Using the helicopter, deer were brought back to base camp where we collected data and placed radio collars on them. The radio collars are used to determine movement patterns and use of water sources in the Preserve. We are using GPS-type collars in Mojave Preserve. Those collars obtain highly accurate locations of mule deer about 7 times a day, so we have very detailed data on movements of deer in the Preserve. The only drawback is that the collars store all of the locations on the collar, known as store-on-board collars, so we have to get the collar back at the end of the year to have access to that data.

Collars are programmed to drop off the deer at a specified time and then they transmit a signal so technicians are able to go out into the Preserve and find the collars. We have just recently obtained the collars from last year, and next winter we will locate the collars that we placed in January to examine movements of deer in relation to the recently reactivated water sites.

We have a remote camera located at each water site that is monitored with this study and several sites in the nonwatered area. Some of the cameras were purchased by NPS for their ongoing camera study, which we have incorporated into this project. Several of the cameras were purchased by SCI, and are currently in use on the Preserve for this study.

The cameras record use of our treatment areas by mule deer so we can use them throughout the year to identify our deer at the water sites. The cameras also record use of the wells by other species of wildlife, such as many species of birds, including hawks and owls, and several small mammals and reptiles. Another criticism of water developments is that they only benefit ‘game’ species, although to date many non-game species have been photographed using these water sources.

We examined captured deer for physical condition and pregnancy using ultrasound technology. Using ultrasound we are able to measure the amount of fat on several areas of the body, which is a good index to how good or poor condition the animal is in. Using ultrasound we also determined if females were pregnant and if they were carrying twins or single fetuses. We are able to get accurate measurements of fetuses to determine health of the offspring and determine the stage of gestation, similar to human women visiting the doctor for ultrasound during pregnancy. By determining physical condition and numbers of offspring we are able to assess the health of the mule deer herds in the different study areas.

In January 2008, we captured 18 mule deer: 15 does, 2 bucks, and a yearling doe. We captured 6 deer in the control area, 7 in the study area that will have water provided, and 5 in the no-permanent-water study area. Since the experiment had not yet been set up — water sources were turned on later in the year — we used the initial data to obtain an overall idea of demography. We checked for the pregnancy of those females and 94% (15 of the 16 females, including the yearling) were pregnant. Of those 15 females, 73% were carrying twins. Twinning is an excellent indicator of overall quality of the habitat and health of the population.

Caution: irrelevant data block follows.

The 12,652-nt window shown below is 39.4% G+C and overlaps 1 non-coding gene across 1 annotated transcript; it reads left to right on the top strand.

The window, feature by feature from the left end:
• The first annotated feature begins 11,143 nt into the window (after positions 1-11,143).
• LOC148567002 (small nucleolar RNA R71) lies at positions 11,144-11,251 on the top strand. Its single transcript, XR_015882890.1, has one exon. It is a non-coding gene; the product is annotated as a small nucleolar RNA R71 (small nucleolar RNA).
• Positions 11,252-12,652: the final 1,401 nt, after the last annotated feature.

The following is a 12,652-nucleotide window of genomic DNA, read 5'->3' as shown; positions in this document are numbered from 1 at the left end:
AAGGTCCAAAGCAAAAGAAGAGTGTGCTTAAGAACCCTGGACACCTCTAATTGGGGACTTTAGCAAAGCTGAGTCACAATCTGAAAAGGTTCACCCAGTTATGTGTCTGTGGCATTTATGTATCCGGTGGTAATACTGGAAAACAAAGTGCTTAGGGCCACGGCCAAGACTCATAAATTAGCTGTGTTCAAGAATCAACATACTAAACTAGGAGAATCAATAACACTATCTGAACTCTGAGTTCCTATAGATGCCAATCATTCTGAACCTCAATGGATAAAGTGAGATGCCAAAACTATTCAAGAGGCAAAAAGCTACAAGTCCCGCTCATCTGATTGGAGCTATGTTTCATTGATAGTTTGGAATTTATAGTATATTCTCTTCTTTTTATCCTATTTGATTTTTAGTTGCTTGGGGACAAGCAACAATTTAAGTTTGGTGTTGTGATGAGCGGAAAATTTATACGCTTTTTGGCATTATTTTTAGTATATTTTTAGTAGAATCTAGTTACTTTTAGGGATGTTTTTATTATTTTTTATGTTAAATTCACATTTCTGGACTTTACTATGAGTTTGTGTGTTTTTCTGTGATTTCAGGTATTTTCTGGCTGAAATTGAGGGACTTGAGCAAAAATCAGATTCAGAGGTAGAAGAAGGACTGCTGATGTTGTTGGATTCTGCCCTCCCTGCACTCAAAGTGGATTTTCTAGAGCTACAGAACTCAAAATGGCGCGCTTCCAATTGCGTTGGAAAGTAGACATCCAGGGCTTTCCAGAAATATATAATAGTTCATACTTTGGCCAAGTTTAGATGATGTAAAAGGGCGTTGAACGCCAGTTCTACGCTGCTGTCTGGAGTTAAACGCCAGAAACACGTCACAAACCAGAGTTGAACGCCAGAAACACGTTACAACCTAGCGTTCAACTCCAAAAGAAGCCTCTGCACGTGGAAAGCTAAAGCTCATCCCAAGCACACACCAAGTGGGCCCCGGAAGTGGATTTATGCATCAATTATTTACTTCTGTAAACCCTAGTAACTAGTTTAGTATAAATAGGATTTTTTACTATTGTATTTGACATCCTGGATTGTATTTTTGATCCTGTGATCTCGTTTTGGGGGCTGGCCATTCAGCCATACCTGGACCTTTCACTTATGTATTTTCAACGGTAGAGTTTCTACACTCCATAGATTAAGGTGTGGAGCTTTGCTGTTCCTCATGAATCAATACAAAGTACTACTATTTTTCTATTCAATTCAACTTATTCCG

During January 2009, we captured 30 does, and 1 juvenile (born spring 2008). Several of those deer were recaptured from last year to remove old radio collars. We captured 27 new individuals, 9 does were captured in the control area, 10 in the watered area, and 8 does in the area without permanent sources of water. We tested 28 of those deer for pregnancy, and 93% of those females (26 of 28) were pregnant, but only 14% were carrying twins. We suspect that because 2008 was a very dry autumn compared with 2007, fewer sources of food were available for deer as they entered the breeding season, and possibly resulted in a lower twinning rate. We need to examine more years of data following future captures to determine the relationship between water developments, precipitation, and availability of food to understand those effects of pregnancy rates, twinning rates, and condition of deer in this population.

Since data on deer in 2008 were collected before the experiment was fully set up, we cannot compare the different study areas yet. We are looking forward to examining differences among deer in the different study areas next winter.

University of Nevada Reno is primarily a place of learning and one of the attributes of this study is that students receive training on handling of wildlife, collection of data, and design of experiments. We are currently training a Master’s level graduate student on this project, and several undergraduates have accompanied us on our captures to gain experience handling wild deer in a field setting.

This project is the result of years of effort by concerned sportsmen’s groups to restore historical water sources to areas from which they had been removed. Safari Club International, California Deer Association, and the Society for the Conservation of Bighorn Sheep have led this effort.

The project is necessary because restoration of historical water sources as described in the environmental assessment approved for that action must be fully evaluated in terms of the Grateful Nation responses of mule deer to the provision of water.

Deer Hunt Zone (D-17), in which the study area is located, produces on average the largest trophies (as determined by proportions of 3-point, 4-point, and 5-or-more-point bucks) of all zones in California. Hunter success is not the highest in California, but trophy quality is outstanding and the zone sells out on an annual basis. Restoration of water sources in the study area has important implications for conservation of mule deer, and maintaining high-quality recreational hunting in that area.

Finally, collaboration is the key to any successful venture and this project has evolved into a huge collaborative effort. Collaborators include state agencies: University of Nevada Reno, California Department of Fish and Game, Nevada Department of Wildlife; a federal agency: National Park Service; and Conservation Organizations: Safari Club International, Golden Gate Chapter Safari Club International, and California Deer Association.